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Childhood Acute Lymphoblastic Leukemia Treatment (PDQ®): Treatment - Health Professional Information [NCI] - Postinduction Treatment for Specific ALL Subgroups

Table 3. Outcome According to Treatment Protocol for Adolescents and Young Adults with ALL

Site and Study GroupAdolescent and Young Adult Patients (No.)Median age (y)Survival (%)
ALL = acute lymphoblastic leukemia; EFS = event-free survival; OS = overall survival.
AEIOP = Associazione Italiana Ematologia Oncologia Pediatrica; CALGB = Cancer and Leukemia Group B; CCG = Children's Cancer Group; DCOG = Dutch Childhood Oncology Group; FRALLE = French Acute Lymphoblastic Leukaemia; GIMEMA = Gruppo Italiano Malattie e Matologiche dell'Adulto; HOVON = Dutch-Belgian Hemato-Oncology Cooperative Group; LALA = France-Belgium Group for Lymphoblastic Acute Leukemia in Adults; MRC = Medical Research Council (United Kingdom); NOPHO = Nordic Society for Pediatric Hematology and Oncology; UKALL = United Kingdom Acute Lymphoblastic Leukaemia.
United States[28]   
CCG (Pediatric)1971667, OS 7 y
CALGB (Adult)1241946
FRALLE 93 (Pediatric)771667 EFS
LALA 941001841
AEIOP (Pediatric)1501580, OS 2 y
GIMEMA (Adult)951671
DCOG (Pediatric)471271 EFS
NOPHO 92 (Pediatric)361674, OS 5 y
Adult ALL991839
United Kingdom[31]   
MRC ALL (Pediatric)6115–1771, OS 5 y
UKALL XII (Adult)6715–1756


Adolescents with ALL appear to be at higher risk than younger children for developing therapy-related complications, including osteonecrosis, deep venous thromboses, and pancreatitis.[30,38] Before the use of postinduction intensification for treatment of ALL, osteonecrosis was infrequent. The improvement in outcome for children and adolescents aged 10 years and older was accompanied by an increased incidence of osteonecrosis.

The weight-bearing joints are affected in 95% of patients who develop osteonecrosis and operative interventions are needed for management of symptoms and impaired mobility in more than 40% of cases. The majority of the cases are diagnosed within the first 2 years of therapy and often the symptoms are recognized during maintenance.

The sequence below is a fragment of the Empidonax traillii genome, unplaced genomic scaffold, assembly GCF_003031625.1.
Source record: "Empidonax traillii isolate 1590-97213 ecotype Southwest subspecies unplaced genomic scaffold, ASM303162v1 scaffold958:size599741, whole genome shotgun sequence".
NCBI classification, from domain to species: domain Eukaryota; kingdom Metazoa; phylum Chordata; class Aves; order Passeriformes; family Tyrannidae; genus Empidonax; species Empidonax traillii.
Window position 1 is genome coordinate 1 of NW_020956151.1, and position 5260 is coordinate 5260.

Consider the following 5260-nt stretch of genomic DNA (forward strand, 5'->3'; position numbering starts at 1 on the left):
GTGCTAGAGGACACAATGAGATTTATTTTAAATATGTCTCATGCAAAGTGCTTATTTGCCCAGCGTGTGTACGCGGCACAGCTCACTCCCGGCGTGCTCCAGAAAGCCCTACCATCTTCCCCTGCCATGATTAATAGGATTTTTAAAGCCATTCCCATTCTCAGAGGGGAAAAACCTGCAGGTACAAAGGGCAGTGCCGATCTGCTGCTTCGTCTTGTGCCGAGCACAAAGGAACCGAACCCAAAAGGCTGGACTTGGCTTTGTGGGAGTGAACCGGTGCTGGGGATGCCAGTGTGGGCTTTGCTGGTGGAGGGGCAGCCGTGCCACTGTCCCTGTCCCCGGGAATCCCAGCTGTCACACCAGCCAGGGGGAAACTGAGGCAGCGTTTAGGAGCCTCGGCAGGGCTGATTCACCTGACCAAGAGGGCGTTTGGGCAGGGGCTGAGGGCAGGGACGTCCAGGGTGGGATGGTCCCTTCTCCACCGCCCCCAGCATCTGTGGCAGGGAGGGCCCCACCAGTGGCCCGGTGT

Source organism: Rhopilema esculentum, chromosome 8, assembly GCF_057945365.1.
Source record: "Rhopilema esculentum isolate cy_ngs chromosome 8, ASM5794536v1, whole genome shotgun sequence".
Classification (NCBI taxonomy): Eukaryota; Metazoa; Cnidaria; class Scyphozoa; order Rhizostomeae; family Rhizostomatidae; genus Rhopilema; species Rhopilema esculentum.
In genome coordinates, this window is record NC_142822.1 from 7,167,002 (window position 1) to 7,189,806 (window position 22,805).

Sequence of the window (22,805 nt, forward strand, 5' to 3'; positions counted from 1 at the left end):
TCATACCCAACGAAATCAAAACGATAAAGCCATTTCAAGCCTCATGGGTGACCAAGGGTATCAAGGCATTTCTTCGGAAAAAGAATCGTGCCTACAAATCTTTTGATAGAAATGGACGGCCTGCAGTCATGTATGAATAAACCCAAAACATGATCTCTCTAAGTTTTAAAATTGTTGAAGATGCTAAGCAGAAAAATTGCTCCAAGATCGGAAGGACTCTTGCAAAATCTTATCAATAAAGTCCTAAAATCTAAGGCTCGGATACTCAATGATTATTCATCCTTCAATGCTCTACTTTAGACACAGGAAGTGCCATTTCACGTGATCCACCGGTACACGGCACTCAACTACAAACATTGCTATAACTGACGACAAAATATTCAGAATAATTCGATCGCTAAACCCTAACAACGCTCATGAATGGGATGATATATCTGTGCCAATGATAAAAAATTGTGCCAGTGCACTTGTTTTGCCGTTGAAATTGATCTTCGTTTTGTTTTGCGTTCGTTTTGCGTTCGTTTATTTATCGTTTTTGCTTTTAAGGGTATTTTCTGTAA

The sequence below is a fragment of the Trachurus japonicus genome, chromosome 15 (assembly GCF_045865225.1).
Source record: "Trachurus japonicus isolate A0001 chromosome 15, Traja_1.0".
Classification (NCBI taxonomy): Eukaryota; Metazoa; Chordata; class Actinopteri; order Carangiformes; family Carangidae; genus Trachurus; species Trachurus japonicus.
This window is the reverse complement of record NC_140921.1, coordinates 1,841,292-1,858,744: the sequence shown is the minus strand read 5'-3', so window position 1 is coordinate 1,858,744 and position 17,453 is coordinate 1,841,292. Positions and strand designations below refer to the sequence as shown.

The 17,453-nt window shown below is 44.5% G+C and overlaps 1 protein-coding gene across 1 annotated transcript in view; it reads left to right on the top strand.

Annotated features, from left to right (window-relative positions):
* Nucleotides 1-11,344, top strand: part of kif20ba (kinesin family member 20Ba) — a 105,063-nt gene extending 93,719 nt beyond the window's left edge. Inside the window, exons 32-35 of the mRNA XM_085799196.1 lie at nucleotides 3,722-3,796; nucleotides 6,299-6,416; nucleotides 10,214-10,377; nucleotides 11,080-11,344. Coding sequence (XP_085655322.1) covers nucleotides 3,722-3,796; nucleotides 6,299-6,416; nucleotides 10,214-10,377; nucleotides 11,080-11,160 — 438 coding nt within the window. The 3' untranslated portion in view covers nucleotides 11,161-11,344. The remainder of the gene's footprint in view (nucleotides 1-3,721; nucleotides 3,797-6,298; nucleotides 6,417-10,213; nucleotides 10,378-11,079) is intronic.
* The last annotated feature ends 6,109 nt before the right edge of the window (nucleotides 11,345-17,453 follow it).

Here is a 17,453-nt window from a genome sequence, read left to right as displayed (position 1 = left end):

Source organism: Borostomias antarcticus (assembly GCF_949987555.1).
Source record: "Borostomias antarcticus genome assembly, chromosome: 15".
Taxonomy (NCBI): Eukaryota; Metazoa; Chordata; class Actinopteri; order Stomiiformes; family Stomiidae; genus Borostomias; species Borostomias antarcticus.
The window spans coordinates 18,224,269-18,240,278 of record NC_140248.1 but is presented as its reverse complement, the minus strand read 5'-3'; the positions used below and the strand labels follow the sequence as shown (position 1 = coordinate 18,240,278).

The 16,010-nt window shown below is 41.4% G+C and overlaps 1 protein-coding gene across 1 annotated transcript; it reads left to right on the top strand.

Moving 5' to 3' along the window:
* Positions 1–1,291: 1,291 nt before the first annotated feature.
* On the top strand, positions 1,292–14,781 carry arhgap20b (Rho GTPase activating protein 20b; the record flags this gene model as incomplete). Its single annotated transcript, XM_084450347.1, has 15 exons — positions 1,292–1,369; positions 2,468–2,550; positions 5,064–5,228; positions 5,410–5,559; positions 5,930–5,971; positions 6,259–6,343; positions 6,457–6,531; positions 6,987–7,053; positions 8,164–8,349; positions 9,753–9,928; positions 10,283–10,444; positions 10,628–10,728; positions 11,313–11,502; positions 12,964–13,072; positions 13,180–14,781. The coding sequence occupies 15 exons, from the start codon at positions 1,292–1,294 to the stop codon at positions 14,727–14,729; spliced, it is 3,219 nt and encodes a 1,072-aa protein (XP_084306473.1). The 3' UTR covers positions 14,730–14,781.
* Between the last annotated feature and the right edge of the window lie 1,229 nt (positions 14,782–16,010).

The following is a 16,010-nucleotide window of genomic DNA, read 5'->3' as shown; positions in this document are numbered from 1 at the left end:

Evidence (osteonecrosis):

  1. In the CCG-1961 high-risk ALL study, alternate-week dosing of dexamethasone was compared with standard continuous dexamethasone during delayed intensification to see if the osteonecrosis risk could be reduced.[38]
    • The median age at symptom onset was 16 years.
    • The cumulative incidence was higher in adolescents and young adults aged 16 to 21 years (20% at 5 years) than in those aged 10 to 15 years (9.9%) or in patients aged 1 to 9 years (1%).
    • Operative interventions are needed for management of symptoms and impaired mobility in more than 40% of cases.
    • The use of alternate-week dosing of dexamethasone as compared with standard continuous dexamethasone during delayed intensification in CCG-1961 reduced the risk of osteonecrosis. The greatest impact was seen in 16 to 21 year old females showing the highest incidence of osteonecrosis with standard therapy containing continuous dexamethasone where it was reduced with alternate-week dexamethasone postinduction (57.6% to 5.6%).
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